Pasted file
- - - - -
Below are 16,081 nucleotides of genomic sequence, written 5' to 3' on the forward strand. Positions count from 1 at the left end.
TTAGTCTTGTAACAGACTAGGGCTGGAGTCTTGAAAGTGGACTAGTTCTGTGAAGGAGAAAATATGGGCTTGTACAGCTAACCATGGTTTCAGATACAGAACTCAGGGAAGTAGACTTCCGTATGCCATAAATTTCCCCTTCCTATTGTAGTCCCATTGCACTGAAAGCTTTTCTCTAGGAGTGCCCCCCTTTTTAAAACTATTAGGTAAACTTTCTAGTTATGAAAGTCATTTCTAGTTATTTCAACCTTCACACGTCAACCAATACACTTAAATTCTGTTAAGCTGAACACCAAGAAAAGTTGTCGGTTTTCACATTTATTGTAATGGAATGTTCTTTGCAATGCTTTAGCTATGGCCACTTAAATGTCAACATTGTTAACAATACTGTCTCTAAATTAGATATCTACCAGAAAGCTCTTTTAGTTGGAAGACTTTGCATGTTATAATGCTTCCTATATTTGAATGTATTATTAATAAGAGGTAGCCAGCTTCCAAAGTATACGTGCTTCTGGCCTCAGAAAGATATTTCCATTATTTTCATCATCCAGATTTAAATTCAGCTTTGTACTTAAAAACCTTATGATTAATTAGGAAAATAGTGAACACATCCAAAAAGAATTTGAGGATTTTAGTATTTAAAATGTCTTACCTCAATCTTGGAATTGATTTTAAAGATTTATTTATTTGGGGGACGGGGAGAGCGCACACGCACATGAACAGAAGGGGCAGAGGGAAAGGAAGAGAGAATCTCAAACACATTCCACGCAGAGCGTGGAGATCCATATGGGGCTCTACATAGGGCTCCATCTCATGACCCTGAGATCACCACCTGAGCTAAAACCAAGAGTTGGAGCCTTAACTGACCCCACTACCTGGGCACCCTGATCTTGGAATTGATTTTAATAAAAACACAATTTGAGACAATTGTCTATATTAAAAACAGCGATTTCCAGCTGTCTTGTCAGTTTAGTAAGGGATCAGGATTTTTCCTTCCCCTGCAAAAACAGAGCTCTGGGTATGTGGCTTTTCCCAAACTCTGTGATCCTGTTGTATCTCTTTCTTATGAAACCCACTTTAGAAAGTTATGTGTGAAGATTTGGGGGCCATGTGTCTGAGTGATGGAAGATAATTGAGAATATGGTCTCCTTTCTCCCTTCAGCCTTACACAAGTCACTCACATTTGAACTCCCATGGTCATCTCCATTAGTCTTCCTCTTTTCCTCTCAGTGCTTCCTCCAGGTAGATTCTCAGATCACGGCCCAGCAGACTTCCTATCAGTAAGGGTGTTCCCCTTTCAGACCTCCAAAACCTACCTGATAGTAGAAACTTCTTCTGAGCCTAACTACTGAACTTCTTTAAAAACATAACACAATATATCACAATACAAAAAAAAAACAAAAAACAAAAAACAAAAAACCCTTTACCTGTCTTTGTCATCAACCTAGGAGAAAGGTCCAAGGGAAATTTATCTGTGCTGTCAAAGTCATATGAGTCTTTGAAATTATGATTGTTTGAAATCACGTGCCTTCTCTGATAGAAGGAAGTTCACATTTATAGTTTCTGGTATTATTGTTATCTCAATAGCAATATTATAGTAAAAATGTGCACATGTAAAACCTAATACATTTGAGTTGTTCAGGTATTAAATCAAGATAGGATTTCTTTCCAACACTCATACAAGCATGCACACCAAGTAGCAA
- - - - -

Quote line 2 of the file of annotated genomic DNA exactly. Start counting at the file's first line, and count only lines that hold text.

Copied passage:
TTAGTCTTGTAACAGACTAGGGCTGGAGTCTTGAAAGTGGACTAGTTCTGTGAAGGAGAAAATATGGGCTTGTACAGCTAACCATGGTTTCAGATACAGAACTCAGGGAAGTAGACTTCCGTATGCCATAAATTTCCCCTTCCTATTGTAGTCCCATTGCACTGAAAGCTTTTCTCTAGGAGTGCCCCCCTTTTTAAAACTATTAGGTAAACTTTCTAGTTATGAAAGTCATTTCTAGTTATTTCAACCTTCACACGTCAACCAATACACTTAAATTCTGTTAAGCTGAACACCAAGAAAAGTTGTCGGTTTTCACATTTATTGTAATGGAATGTTCTTTGCAATGCTTTAGCTATGGCCACTTAAATGTCAACATTGTTAACAATACTGTCTCTAAATTAGATATCTACCAGAAAGCTCTTTTAGTTGGAAGACTTTGCATGTTATAATGCTTCCTATATTTGAATGTATTATTAATAAGAGGTAGCCAGCTTCCAAAGTATACGTGCTTCTGGCCTCAGAAAGATATTTCCATTATTTTCATCATCCAGATTTAAATTCAGCTTTGTACTTAAAAACCTTATGATTAATTAGGAAAATAGTGAACACATCCAAAAAGAATTTGAGGATTTTAGTATTTAAAATGTCTTACCTCAATCTTGGAATTGATTTTAAAGATTTATTTATTTGGGGGACGGGGAGAGCGCACACGCACATGAACAGAAGGGGCAGAGGGAAAGGAAGAGAGAATCTCAAACACATTCCACGCAGAGCGTGGAGATCCATATGGGGCTCTACATAGGGCTCCATCTCATGACCCTGAGATCACCACCTGAGCTAAAACCAAGAGTTGGAGCCTTAACTGACCCCACTACCTGGGCACCCTGATCTTGGAATTGATTTTAATAAAAACACAATTTGAGACAATTGTCTATATTAAAAACAGCGATTTCCAGCTGTCTTGTCAGTTTAGTAAGGGATCAGGATTTTTCCTTCCCCTGCAAAAACAGAGCTCTGGGTATGTGGCTTTTCCCAAACTCTGTGATCCTGTTGTATCTCTTTCTTATGAAACCCACTTTAGAAAGTTATGTGTGAAGATTTGGGGGCCATGTGTCTGAGTGATGGAAGATAATTGAGAATATGGTCTCCTTTCTCCCTTCAGCCTTACACAAGTCACTCACATTTGAACTCCCATGGTCATCTCCATTAGTCTTCCTCTTTTCCTCTCAGTGCTTCCTCCAGGTAGATTCTCAGATCACGGCCCAGCAGACTTCCTATCAGTAAGGGTGTTCCCCTTTCAGACCTCCAAAACCTACCTGATAGTAGAAACTTCTTCTGAGCCTAACTACTGAACTTCTTTAAAAACATAACACAATATATCACAATACAAAAAAAAAACAAAAAACAAAAAACAAAAAACCCTTTACCTGTCTTTGTCATCAACCTAGGAGAAAGGTCCAAGGGAAATTTATCTGTGCTGTCAAAGTCATATGAGTCTTTGAAATTATGATTGTTTGAAATCACGTGCCTTCTCTGATAGAAGGAAGTTCACATTTATAGTTTCTGGTATTATTGTTATCTCAATAGCAATATTATAGTAAAAATGTGCACATGTAAAACCTAATACATTTGAGTTGTTCAGGTATTAAATCAAGATAGGATTTCTTTCCAACACTCATACAAGCATGCACACCAAGTAGCAA